In God’s world, the importance of  person-to-person reconciliation cannot be stressed enough. Jesus teaches in Matt. 5:23-24, “If you’re offering your gift at the altar and there remember that your brother has something against you, leave your gift there in front of the altar. First go and be reconciled to your brother; then come and offer your gift.” Jesus was exposing the depth to which we can be blind to our sin in the prior verses (vs. 21-22). Namely, we may be able to say we haven’t murdered anyone, but have we been angry at someone in our heart? The general principle is one we don’t want to miss. Think about what Jesus is getting at here…God considers the attempt to make peace with someone, to be a prerequisite as to how acceptably He receives your sacrifices to Him. Go make peace first, THEN come back and continue your worship of Him. The Lord commands us to do it in that order. He doesn’t say, “It would be a good idea,” or “I encourage you to do it this way.” Or, “After you’ve finished offering your worship, don’t forget to go make amends.”  It’s as if He’s saying, “How much do you love me? Do you love me as much as I’ve already loved you (through the reconciliation of the Cross), that you’re willing to take the initiative, humble yourself and seek peace for my glory?” (Please don’t confuse situational forgiveness among people, with the one-time saving forgiveness of the Cross. I’ll address some of the differences in my next post.)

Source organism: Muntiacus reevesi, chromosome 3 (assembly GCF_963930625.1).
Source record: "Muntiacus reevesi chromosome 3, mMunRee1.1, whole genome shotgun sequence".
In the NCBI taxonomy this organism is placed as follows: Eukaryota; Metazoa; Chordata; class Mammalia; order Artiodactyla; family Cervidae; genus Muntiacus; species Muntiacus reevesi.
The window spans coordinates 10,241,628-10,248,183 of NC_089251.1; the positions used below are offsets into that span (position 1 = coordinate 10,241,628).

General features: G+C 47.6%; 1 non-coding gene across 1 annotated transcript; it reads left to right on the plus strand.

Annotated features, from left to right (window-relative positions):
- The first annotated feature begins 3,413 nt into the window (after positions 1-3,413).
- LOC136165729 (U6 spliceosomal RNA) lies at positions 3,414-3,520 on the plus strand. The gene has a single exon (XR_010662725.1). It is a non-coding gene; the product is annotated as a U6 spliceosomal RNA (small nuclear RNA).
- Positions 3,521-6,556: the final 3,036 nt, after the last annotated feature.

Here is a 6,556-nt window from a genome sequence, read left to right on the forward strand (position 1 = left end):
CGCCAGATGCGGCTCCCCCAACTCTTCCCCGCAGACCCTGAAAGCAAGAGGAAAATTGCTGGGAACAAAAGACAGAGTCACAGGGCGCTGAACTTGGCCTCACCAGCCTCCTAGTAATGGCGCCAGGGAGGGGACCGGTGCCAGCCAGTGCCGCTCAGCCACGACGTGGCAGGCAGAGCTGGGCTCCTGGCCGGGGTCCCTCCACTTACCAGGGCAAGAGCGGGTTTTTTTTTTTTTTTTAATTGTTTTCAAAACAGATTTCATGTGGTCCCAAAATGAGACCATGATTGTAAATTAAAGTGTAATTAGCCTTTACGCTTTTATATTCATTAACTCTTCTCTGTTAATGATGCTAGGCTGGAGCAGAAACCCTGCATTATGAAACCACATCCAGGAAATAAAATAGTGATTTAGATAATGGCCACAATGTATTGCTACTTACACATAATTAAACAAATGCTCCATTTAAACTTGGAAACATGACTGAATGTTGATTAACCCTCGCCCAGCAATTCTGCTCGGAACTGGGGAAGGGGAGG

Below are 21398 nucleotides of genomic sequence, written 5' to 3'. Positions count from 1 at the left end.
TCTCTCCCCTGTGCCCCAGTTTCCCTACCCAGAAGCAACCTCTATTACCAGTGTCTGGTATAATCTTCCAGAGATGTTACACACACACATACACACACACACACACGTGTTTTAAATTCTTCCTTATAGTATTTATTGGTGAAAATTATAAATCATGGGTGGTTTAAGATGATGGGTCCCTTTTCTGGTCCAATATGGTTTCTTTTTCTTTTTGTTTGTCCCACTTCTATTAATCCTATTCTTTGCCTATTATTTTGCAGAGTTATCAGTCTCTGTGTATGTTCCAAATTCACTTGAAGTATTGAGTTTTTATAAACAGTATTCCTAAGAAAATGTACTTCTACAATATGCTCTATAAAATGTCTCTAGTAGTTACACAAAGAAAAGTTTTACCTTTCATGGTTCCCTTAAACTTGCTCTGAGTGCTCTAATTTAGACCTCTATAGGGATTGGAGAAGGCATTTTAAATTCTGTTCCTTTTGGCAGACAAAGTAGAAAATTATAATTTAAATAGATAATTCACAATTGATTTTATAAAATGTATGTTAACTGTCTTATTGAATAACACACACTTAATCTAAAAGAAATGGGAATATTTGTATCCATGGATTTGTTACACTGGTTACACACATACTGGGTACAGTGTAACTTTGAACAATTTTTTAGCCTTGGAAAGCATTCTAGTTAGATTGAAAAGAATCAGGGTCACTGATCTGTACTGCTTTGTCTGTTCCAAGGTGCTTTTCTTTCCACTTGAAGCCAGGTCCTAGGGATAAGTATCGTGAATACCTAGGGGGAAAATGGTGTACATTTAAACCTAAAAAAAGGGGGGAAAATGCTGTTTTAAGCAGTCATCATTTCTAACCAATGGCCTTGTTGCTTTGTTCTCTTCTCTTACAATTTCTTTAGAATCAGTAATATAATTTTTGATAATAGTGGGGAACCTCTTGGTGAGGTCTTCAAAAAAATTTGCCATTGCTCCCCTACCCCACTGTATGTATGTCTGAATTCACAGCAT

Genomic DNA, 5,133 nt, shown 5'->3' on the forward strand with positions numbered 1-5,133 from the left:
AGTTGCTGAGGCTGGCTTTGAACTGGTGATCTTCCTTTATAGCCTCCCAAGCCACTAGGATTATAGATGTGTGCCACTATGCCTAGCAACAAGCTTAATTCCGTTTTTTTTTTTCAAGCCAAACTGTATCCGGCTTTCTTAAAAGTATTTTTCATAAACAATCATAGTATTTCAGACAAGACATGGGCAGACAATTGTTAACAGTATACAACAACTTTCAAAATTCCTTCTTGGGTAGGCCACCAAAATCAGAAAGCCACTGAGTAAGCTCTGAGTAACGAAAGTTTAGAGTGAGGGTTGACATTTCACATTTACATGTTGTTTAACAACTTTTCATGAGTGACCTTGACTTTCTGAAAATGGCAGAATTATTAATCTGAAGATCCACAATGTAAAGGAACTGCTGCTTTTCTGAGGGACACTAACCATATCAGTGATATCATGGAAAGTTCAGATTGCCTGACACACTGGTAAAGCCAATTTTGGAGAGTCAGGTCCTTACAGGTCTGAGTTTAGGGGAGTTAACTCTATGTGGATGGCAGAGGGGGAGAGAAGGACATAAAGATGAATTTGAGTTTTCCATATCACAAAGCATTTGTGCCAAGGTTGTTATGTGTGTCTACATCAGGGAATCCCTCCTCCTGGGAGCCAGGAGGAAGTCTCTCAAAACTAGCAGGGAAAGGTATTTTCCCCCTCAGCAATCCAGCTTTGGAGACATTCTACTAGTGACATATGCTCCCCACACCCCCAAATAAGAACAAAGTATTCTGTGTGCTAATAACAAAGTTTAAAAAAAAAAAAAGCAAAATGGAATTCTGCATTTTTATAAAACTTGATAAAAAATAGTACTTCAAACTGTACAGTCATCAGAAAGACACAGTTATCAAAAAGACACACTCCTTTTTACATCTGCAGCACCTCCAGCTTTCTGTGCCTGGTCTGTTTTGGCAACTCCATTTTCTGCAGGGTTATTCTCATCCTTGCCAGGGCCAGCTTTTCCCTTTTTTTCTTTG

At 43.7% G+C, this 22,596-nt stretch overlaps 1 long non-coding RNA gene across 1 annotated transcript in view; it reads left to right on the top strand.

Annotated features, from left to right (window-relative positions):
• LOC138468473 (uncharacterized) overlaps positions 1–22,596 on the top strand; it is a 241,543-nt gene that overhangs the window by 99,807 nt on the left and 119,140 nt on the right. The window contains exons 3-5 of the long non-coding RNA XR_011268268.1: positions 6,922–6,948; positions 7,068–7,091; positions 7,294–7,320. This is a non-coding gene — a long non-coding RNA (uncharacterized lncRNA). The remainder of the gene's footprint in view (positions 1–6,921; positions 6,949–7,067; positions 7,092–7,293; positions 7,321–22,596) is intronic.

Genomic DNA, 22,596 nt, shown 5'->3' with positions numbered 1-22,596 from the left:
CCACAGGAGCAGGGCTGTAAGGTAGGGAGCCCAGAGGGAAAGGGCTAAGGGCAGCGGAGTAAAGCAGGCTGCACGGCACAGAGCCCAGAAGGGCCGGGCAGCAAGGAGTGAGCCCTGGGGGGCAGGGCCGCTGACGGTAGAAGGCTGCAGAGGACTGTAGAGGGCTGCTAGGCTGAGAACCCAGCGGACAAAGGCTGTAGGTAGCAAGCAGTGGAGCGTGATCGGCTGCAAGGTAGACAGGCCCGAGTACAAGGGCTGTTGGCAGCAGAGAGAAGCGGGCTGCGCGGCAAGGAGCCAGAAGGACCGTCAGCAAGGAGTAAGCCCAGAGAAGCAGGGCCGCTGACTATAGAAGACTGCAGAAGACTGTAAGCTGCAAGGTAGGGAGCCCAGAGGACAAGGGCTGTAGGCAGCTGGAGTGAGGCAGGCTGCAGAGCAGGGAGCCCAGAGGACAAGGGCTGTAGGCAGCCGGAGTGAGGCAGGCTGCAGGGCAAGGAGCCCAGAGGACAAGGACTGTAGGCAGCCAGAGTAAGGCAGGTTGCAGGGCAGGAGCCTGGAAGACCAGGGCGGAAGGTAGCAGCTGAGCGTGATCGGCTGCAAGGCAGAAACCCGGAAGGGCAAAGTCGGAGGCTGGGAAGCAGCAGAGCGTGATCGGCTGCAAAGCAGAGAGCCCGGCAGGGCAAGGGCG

Are you aware of your possible sin against someone, but have done nothing about it?  I have to admit I’m not very quick to ask forgiveness of people. I  find it much easier to ask God’s forgiveness, because He already knows how sinful I am. Why is asking forgiveness from people so hard for me? How about you? Why have we tried our best to avoid doing the right thing, just as I did about the eraser even though I knew I was wrong? What does it say about our heart when we excuse, blameshift, rationalize or justify our wrongdoing? The answer is, we don’t like to be exposed. Consequently, for us to ask forgiveness is an admission of our guilt in some specific way.  Of course, it’s easy to generically characterize the human race as broken, but when we have to name and take ownership of our own falleness, it gets really personal. This position of humility may open us up to possible rejection, makes us appear weak, and dispels the false idea that we can commit our sins in secret.  We want to be seen by others as kind and considerate. I wanted that drugstore proprietor to think I was a nice, honest kid. I had a reputation to protect.  I surely didn’t want anyone to hear about the covert sin which dwells in my heart. Consequently, when we have to admit an intentional, self-focused offense against someone, our selfishness is laid bare. Our heart is openly viewed by others via our actions. It’s a situation where we take a chance that someone may not like us as much, or be as impressed with us. Our good-looking cover gets blown, possibly opening us up to judgment, embarrassment,  and rejection.